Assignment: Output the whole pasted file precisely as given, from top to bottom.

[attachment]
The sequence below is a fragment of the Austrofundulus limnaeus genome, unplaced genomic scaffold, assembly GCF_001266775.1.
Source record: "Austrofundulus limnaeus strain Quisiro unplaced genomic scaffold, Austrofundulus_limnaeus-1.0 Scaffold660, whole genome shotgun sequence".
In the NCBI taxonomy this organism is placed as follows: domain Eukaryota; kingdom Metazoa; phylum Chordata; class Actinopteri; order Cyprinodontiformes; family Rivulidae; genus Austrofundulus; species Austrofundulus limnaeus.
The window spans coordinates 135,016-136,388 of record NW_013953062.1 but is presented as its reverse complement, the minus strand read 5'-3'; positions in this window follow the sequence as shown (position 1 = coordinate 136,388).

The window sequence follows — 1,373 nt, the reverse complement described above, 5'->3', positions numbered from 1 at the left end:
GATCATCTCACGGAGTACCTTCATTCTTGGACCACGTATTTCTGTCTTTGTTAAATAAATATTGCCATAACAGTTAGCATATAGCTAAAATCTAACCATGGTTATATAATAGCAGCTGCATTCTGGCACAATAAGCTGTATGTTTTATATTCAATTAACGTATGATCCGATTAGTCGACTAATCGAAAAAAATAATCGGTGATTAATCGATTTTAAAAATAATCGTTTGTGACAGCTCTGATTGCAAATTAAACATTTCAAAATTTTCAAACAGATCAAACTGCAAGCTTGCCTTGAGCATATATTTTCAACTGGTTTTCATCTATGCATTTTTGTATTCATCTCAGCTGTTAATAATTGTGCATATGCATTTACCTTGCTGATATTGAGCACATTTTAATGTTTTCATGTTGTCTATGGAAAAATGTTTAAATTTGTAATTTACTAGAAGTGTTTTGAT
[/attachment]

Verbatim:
The sequence below is a fragment of the Austrofundulus limnaeus genome, unplaced genomic scaffold, assembly GCF_001266775.1.
Source record: "Austrofundulus limnaeus strain Quisiro unplaced genomic scaffold, Austrofundulus_limnaeus-1.0 Scaffold660, whole genome shotgun sequence".
In the NCBI taxonomy this organism is placed as follows: domain Eukaryota; kingdom Metazoa; phylum Chordata; class Actinopteri; order Cyprinodontiformes; family Rivulidae; genus Austrofundulus; species Austrofundulus limnaeus.
The window spans coordinates 135,016-136,388 of record NW_013953062.1 but is presented as its reverse complement, the minus strand read 5'-3'; positions in this window follow the sequence as shown (position 1 = coordinate 136,388).

The window sequence follows — 1,373 nt, the reverse complement described above, 5'->3', positions numbered from 1 at the left end:
GATCATCTCACGGAGTACCTTCATTCTTGGACCACGTATTTCTGTCTTTGTTAAATAAATATTGCCATAACAGTTAGCATATAGCTAAAATCTAACCATGGTTATATAATAGCAGCTGCATTCTGGCACAATAAGCTGTATGTTTTATATTCAATTAACGTATGATCCGATTAGTCGACTAATCGAAAAAAATAATCGGTGATTAATCGATTTTAAAAATAATCGTTTGTGACAGCTCTGATTGCAAATTAAACATTTCAAAATTTTCAAACAGATCAAACTGCAAGCTTGCCTTGAGCATATATTTTCAACTGGTTTTCATCTATGCATTTTTGTATTCATCTCAGCTGTTAATAATTGTGCATATGCATTTACCTTGCTGATATTGAGCACATTTTAATGTTTTCATGTTGTCTATGGAAAAATGTTTAAATTTGTAATTTACTAGAAGTGTTTTGAT